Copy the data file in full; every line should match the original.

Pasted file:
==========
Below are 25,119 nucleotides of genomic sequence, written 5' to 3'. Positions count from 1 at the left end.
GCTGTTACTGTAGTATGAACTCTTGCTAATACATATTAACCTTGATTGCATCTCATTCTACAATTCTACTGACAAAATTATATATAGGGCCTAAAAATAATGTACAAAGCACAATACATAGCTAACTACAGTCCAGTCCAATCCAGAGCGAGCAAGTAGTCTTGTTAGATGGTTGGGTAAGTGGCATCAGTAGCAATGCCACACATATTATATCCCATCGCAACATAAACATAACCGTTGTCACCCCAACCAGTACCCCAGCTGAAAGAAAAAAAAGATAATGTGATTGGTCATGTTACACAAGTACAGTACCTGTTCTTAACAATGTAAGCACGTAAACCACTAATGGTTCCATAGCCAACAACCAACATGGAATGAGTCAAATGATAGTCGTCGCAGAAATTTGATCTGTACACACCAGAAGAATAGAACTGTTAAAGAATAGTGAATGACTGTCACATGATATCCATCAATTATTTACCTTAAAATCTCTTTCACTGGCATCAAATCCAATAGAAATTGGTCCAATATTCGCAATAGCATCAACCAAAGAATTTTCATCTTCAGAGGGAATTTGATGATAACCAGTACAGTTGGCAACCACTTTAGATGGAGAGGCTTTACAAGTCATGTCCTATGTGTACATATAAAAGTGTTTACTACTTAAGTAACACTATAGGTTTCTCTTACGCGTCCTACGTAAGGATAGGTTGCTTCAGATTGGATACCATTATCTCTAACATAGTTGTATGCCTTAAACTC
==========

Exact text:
Below are 25,119 nucleotides of genomic sequence, written 5' to 3'. Positions count from 1 at the left end.
GCTGTTACTGTAGTATGAACTCTTGCTAATACATATTAACCTTGATTGCATCTCATTCTACAATTCTACTGACAAAATTATATATAGGGCCTAAAAATAATGTACAAAGCACAATACATAGCTAACTACAGTCCAGTCCAATCCAGAGCGAGCAAGTAGTCTTGTTAGATGGTTGGGTAAGTGGCATCAGTAGCAATGCCACACATATTATATCCCATCGCAACATAAACATAACCGTTGTCACCCCAACCAGTACCCCAGCTGAAAGAAAAAAAAGATAATGTGATTGGTCATGTTACACAAGTACAGTACCTGTTCTTAACAATGTAAGCACGTAAACCACTAATGGTTCCATAGCCAACAACCAACATGGAATGAGTCAAATGATAGTCGTCGCAGAAATTTGATCTGTACACACCAGAAGAATAGAACTGTTAAAGAATAGTGAATGACTGTCACATGATATCCATCAATTATTTACCTTAAAATCTCTTTCACTGGCATCAAATCCAATAGAAATTGGTCCAATATTCGCAATAGCATCAACCAAAGAATTTTCATCTTCAGAGGGAATTTGATGATAACCAGTACAGTTGGCAACCACTTTAGATGGAGAGGCTTTACAAGTCATGTCCTATGTGTACATATAAAAGTGTTTACTACTTAAGTAACACTATAGGTTTCTCTTACGCGTCCTACGTAAGGATAGGTTGCTTCAGATTGGATACCATTATCTCTAACATAGTTGTATGCCTTAAACTC